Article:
We Walked, we Cycled, We Swam.
From Sydney to Maria Island, Tasmania will take you just over 3 hours.
Plane, Drive and Ferry, then Wombats, lots and lots of Wombats!
A 2hr Flight to Hobart, a short 50 minute drive to Triabunna and lastly the 6km Ferry ride from the mainland across to Maria Island.
Once on Maria Island, you will instantly find yourself disconnected from the city lights and sharing the islands sweeping Bays, dramatic cliffs with its native Wombats, Wallabies, Kangaroos, Echidnas and if your super lucky the Tasmanian Devils.
Maria Island is a stunning national park and being an island has lent itself to being the perfect refuge for flora and fauna, having avoided human development, vehicles and for the most part human living here.
Approx. reading time: 4:08 minutes
Once on Maria Island, you will instantly find yourself disconnected from the city lights
As you explore, and as the stories of Maria Islands history unfold, you find yourself imagining life here as a convict. In fact, some convicts wrote of the contradiction between being chastised and being on this beautiful island. Nothing has changed It’s truly beautiful.
As you roam further a field on the island you discover other remnants of the years past, the other chapters in the islands history providing even more amazing stories of survival on this remote island.
By foot or bicycle ideally you’ll need a few days. If you want to do all the walks and encounter the entire island including some of it more remote areas you may need even longer or maybe stage your visits over time. As the crow flies end to end Maria Island is approximately 20km long. Considering the undulating terrain and winding paths with all your camping gear / food and water, you just need to plan a little.
In the evening when the last ferry leaves, Maria Island is yours.
In the three days we spent on the island we managed to cover a lot of ground. Exploring various Bays, The Fossil Cliffs, The Painted Cliffs, many a walk, many a wombat. I even managed to freediver and explore the aquatic reserve in the gin clear waters near the jetty. Very refreshing but incredibly beautiful and very different to what you see in warmer waters.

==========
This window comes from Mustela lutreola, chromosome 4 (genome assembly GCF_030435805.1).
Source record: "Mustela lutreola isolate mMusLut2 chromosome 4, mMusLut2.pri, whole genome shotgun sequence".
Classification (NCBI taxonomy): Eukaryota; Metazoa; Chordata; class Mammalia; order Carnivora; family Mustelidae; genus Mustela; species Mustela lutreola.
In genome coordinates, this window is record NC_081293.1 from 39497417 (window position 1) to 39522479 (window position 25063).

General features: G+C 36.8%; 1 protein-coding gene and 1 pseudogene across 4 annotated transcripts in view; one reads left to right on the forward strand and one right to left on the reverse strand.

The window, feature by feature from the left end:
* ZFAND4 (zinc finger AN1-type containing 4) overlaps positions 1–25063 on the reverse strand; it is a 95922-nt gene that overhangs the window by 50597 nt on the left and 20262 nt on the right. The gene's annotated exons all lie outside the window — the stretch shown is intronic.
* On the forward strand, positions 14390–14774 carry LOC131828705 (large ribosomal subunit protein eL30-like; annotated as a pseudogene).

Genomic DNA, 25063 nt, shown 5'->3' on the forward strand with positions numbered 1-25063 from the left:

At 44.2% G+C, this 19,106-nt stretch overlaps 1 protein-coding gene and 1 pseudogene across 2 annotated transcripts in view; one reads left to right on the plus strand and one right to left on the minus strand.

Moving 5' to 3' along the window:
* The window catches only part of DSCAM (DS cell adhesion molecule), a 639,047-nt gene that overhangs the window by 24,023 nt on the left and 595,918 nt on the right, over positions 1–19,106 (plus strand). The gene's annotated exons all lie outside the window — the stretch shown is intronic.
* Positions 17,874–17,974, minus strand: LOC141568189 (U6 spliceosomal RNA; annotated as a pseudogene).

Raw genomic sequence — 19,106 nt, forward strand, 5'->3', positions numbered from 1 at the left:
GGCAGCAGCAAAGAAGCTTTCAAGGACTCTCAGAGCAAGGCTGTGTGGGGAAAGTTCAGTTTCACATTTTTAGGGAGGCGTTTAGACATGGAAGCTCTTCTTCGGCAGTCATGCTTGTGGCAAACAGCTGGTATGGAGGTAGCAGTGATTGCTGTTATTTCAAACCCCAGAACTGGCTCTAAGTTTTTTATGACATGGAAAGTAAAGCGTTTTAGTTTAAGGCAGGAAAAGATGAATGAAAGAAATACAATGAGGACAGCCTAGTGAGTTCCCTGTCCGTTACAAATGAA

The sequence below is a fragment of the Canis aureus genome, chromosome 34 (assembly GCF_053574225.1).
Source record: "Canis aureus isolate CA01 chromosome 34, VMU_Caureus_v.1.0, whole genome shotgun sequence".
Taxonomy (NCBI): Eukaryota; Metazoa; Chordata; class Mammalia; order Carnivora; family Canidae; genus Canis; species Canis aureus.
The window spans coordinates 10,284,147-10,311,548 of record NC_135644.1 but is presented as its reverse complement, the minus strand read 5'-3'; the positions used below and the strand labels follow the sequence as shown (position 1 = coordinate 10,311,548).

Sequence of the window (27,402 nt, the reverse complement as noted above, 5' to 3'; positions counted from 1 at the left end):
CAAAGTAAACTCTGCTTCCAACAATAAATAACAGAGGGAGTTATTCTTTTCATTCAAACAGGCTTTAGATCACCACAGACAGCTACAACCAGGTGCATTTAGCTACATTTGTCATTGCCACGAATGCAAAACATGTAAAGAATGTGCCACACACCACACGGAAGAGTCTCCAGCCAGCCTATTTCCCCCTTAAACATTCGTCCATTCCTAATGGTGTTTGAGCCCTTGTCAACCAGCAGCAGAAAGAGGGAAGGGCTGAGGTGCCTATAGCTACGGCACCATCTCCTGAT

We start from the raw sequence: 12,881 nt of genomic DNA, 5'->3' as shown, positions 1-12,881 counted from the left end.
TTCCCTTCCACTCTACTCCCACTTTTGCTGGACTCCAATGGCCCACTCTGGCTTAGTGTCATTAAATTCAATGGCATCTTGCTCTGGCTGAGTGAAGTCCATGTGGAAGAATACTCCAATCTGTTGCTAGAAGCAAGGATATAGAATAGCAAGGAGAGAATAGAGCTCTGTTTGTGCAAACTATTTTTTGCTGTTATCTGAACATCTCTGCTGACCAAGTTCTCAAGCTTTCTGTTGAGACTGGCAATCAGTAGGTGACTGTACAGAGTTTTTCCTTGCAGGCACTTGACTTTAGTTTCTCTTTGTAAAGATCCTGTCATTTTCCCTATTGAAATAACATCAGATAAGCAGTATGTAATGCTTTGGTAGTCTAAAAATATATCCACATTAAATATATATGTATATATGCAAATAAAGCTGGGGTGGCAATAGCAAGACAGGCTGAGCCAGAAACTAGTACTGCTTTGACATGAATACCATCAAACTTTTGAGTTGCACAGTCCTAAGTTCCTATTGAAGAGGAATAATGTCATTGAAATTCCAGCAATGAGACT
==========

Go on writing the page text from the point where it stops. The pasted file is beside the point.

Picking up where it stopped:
We had so many amazing wombat encounters as it was springtime and there were plenty of joey’s, but with all things in the natural world, you just need to exercise patience. When you wait and watch you may well be surprised, we must remind ourselves and sometimes others not to harass the wildlife. If they are comfortable with you they’ll approach you.
Much of Tasmania is subject to quick weather changes and when the rain came it was beautiful. The changes swept through quickly and intensely leaving us nice and cool and the the grass moist for the wombats to forage on.
I recall being out one afternoon by myself, the rain began to fall, it soon became a problem as my camera gear wasn’t protected. I took shelter under a row of pine trees with low hanging branches offering enough layers above me to stop the rain getting myself and the camera wet. As I sat their taking in the clean fresh air, watching the landscape change, a wombat must have thought to do the same. Staying completely still he/she was next to me for a few minutes pondering it’s next move. It eventually troddled off to meet a few others on the open hillside when the rain subsided. Priceless. No photos, Just memories.
In the evening when the last ferry leaves, Maria Island is yours. The wombat population is at its peak near dusk and with the sun setting behind the mainland the opportunity to catch an amazing sunset is high. The Golden Light, the wombats, the fresh changes in weather, you feel alive and appreciative of what our National Parks have managed to protect.